Reconstruction impasseAlmost 23 months have passed since the earthquake of April 25, 2015; yet many victims are still living under tarpaulins and temporary shelters.
Almost 23 months have passed since the earthquake of April 25, 2015; yet many victims are still living under tarpaulins and temporary shelters. The effects of such disasters are hard to overcome in a country that lacks swift administration and locally-elected representatives. Common people have felt this inefficiency keenly. Now, Nepalis are sceptical about the National Reconstruction Authority’s progress on the reconstruction of around 800,000 private houses.
It bears mentioning that despite flaws, emergency activities (search, rescue and relief missions conducted post-earthquake) must be acknowledged. The prompt response by security forces indicated that some level of preparedness training had been conducted to safeguard against potential disasters. This foresight was showcased by regular training programmes focusing on emergency search and rescue, knowledge dissemination regarding health services, and the readily available emergency tools and materials within security forces.
Common grievances today are that reconstruction has been delayed and the second tranche of reconstruction aid has not been disbursed to beneficiaries. These issues have led to the appointment of a new CEO in the NRA in January. However, simply changing the leadership will not ensure quick results. It will take time to establish new structures that can be implemented in a feasible manner. Of course, the former leadership was not totally ineffectual; in the past one year, the NRA accomplished the challenging task of establishing administrative management by developing new structures and producing necessary policies for effective reconstruction. Despite such coordination and collaboration among different stakeholders, a lack of commitment resulted in various weaknesses.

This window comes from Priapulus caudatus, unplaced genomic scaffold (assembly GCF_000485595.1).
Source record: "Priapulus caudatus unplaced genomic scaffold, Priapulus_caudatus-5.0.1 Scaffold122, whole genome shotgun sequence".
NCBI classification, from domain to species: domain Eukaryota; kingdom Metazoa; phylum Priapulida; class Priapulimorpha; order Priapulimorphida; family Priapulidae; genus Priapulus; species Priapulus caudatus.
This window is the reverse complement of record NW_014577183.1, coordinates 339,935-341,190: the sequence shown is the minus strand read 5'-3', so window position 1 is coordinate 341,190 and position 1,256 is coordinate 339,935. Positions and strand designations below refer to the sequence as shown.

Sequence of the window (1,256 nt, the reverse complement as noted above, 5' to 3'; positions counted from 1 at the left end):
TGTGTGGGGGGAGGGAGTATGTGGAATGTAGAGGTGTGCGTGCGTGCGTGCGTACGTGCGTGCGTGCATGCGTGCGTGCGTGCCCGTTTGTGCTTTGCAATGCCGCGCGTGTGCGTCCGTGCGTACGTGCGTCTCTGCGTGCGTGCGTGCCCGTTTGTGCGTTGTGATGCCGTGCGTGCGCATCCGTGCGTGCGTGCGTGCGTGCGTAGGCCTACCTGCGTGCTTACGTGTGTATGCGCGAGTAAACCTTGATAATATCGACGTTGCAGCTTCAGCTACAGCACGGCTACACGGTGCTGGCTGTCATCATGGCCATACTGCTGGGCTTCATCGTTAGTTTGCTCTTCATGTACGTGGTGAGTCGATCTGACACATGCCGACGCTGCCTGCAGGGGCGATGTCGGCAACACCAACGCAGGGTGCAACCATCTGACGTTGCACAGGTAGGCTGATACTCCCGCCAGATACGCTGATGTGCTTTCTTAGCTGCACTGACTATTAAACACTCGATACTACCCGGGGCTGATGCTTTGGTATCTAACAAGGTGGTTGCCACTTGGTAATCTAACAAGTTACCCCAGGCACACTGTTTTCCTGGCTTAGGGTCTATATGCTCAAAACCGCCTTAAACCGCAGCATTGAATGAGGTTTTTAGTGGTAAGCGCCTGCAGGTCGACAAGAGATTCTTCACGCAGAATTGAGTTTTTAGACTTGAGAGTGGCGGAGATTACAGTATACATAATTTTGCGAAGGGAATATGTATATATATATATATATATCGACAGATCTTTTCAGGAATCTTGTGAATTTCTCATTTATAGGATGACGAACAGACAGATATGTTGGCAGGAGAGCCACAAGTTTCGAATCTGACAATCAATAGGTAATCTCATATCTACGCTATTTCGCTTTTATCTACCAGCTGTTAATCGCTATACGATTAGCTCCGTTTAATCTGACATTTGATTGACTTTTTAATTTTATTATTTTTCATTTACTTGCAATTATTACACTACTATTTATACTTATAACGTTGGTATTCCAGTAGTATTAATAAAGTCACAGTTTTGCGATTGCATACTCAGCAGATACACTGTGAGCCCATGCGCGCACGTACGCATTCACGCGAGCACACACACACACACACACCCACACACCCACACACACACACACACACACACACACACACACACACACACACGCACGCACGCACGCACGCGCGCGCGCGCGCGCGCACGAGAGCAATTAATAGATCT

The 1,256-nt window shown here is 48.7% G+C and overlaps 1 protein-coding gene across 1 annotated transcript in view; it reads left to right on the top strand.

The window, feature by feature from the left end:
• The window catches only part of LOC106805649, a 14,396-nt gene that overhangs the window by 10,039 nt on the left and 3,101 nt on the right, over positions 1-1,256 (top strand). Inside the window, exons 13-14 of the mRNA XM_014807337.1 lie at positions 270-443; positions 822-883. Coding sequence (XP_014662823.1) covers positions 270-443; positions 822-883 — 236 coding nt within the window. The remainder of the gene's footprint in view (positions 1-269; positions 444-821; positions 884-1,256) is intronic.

Another thing that was remiss in the construction campaign was an efficient framework on recovery activities. This created considerable confusion about the roles and responsibilities of various stakeholders. Reconstruction is a slow process; it is almost impossible to build 800,000 houses within two years while following proper safety guidelines. However, the government must ensure that the people do not suffer additional hardships in the interim. To prevent these hardships, there was a need for proper implementation of the disaster management recovery programme; however, Nepal did not follow this procedure. It jumped directly into reconstruction. The problem now lies in the fact that stakeholders are sceptical about the restriction and safety measures applied in reconstruction efforts. They fear that the reconstruction guidelines are adhered to only on paper.
Recovery programmes should have provided quake victims with housing in the form of temporary shelters for one to two years, but this never happened. The mandate of the Ministry of Home Affairs (MoHA) was formed in 1982 and is based on the Natural Calamity Relief Act. Though the mandate was well implemented post-earthquake, the absence of agencies to implement recovery programmes proved to be a shortcoming.